I appreciate that every point in the system introduces artefacts, whatever they may be. There is a point where I can't tell a high, "resolution," mp3 file from a flac file. So what makes the difference? I actually prefer different sources depending on what I'm listening to. A'capella and orchestral I'll usually buy on CD and listen on a valve amp. Rock, pop, etc. I'll go for vinyl. Odd sources I'll buy on cassette and be quite happy listening via an integrated amp.

TLDR: There's no one authoritative, best, source. It depends on too many variables and it's all subjective anyway.

I love the Linux desktop, but that doesn't mean I don't see its problems all too well


Re: It all comes down to money

Beg to differ... page 1 on this where Windows 10 Enterprise is included with a 365 license...


...and that's my point. If you get a desktop enterprise OS license with your 365 license, then why go through the pain of buying extra licenses and support for a different desktop OS.


It all comes down to money

Personally, having a Windows desktop license bundled in with the whatever-it-is-these-days microsoft user license, means that Windows on the corporate desktop is the path of least resistance.

If Microsoft separate out the Windows license and starts charging for that separately, then the impact might be enough to make some corporations look at putting the effort into switching to a Linux desktop.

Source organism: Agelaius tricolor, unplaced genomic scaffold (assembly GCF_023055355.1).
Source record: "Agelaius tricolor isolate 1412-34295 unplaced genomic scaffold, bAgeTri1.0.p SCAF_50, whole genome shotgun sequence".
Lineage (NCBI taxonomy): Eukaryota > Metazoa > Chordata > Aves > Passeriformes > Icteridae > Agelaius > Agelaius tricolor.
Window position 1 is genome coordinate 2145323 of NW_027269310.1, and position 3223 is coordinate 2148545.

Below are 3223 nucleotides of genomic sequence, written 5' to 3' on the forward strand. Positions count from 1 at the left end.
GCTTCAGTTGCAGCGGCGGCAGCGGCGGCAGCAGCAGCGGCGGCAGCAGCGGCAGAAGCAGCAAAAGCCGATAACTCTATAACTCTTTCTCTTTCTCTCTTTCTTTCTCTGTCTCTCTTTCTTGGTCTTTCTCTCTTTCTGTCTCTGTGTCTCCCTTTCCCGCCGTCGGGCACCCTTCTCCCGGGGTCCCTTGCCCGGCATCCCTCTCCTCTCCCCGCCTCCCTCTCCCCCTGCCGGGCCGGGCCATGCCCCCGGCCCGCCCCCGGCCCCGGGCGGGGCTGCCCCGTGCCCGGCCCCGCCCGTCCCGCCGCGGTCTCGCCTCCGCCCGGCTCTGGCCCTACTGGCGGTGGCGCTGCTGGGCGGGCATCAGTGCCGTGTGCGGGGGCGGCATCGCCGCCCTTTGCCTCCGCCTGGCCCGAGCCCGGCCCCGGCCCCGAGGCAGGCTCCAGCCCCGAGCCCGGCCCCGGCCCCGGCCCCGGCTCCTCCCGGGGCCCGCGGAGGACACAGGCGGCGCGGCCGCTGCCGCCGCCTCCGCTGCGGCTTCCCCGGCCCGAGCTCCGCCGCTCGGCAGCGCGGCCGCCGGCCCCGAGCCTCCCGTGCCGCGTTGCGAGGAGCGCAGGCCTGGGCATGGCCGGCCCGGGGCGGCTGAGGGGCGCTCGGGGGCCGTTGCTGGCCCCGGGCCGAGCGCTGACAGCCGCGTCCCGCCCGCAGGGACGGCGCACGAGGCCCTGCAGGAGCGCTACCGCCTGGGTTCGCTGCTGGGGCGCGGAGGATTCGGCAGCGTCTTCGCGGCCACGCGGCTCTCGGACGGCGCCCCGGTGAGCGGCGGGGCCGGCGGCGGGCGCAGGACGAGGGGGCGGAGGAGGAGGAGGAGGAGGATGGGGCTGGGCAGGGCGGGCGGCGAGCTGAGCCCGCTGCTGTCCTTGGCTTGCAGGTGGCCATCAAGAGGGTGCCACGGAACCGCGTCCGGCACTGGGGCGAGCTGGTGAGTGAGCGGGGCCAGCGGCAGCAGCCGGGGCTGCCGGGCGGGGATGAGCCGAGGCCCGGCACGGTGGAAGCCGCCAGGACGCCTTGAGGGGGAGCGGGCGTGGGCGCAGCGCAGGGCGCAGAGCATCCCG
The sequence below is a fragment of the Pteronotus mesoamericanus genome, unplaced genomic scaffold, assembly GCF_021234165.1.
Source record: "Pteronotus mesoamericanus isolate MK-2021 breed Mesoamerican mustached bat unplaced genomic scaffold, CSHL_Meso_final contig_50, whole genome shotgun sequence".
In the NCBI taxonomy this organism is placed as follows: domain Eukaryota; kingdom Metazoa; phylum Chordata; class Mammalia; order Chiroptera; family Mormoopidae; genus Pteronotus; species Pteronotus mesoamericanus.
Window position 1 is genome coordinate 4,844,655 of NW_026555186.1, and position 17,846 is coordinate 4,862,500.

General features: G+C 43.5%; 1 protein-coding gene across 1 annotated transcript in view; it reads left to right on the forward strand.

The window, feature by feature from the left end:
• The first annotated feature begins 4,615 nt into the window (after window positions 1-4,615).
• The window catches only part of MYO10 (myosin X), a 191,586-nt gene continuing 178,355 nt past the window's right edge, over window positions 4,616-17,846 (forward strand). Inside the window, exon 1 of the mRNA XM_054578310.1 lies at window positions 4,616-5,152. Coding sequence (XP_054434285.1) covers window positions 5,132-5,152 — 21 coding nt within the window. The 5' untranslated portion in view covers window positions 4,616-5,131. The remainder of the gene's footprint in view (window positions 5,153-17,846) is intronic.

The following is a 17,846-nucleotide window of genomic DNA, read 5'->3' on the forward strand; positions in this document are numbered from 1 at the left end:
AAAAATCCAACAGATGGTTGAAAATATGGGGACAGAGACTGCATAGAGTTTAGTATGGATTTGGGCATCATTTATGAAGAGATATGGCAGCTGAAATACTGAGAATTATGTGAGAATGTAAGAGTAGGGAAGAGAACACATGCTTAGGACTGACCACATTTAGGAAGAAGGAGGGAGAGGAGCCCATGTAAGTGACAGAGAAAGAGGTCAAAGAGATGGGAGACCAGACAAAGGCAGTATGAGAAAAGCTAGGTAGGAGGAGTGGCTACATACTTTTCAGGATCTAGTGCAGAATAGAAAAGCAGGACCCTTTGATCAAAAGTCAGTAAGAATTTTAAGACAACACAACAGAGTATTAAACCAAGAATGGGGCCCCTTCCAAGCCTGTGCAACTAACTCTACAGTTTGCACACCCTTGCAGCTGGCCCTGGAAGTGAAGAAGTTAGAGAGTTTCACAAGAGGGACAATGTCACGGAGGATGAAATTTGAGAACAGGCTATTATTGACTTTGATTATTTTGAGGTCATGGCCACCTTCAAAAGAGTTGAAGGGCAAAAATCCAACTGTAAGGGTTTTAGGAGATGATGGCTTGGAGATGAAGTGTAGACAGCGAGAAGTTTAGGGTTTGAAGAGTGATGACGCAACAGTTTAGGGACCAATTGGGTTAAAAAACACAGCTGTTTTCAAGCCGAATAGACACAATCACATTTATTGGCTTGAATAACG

That's my belief, anyway.

Tech hiring freeze doesn't mean people won't leave


The industry of infrastructure as a whole has changed

I'm a traditional sort of person. Tin arrives at the door, I unbox it, rack it, patch it, run it then at the end of its life I see it out the door; plus all the networking, backup, storage and all that. However, my look for another position seems to be fruitless.

Firstly, I can't go into London, which is where there seem to be people screaming for skills and have been doing so for months. I've lost track of how long I've been getting e-mails titled, "10,000 infrastructure jobs in London." I care for my Mother, so I need to be within a limited distance from home, so there's that.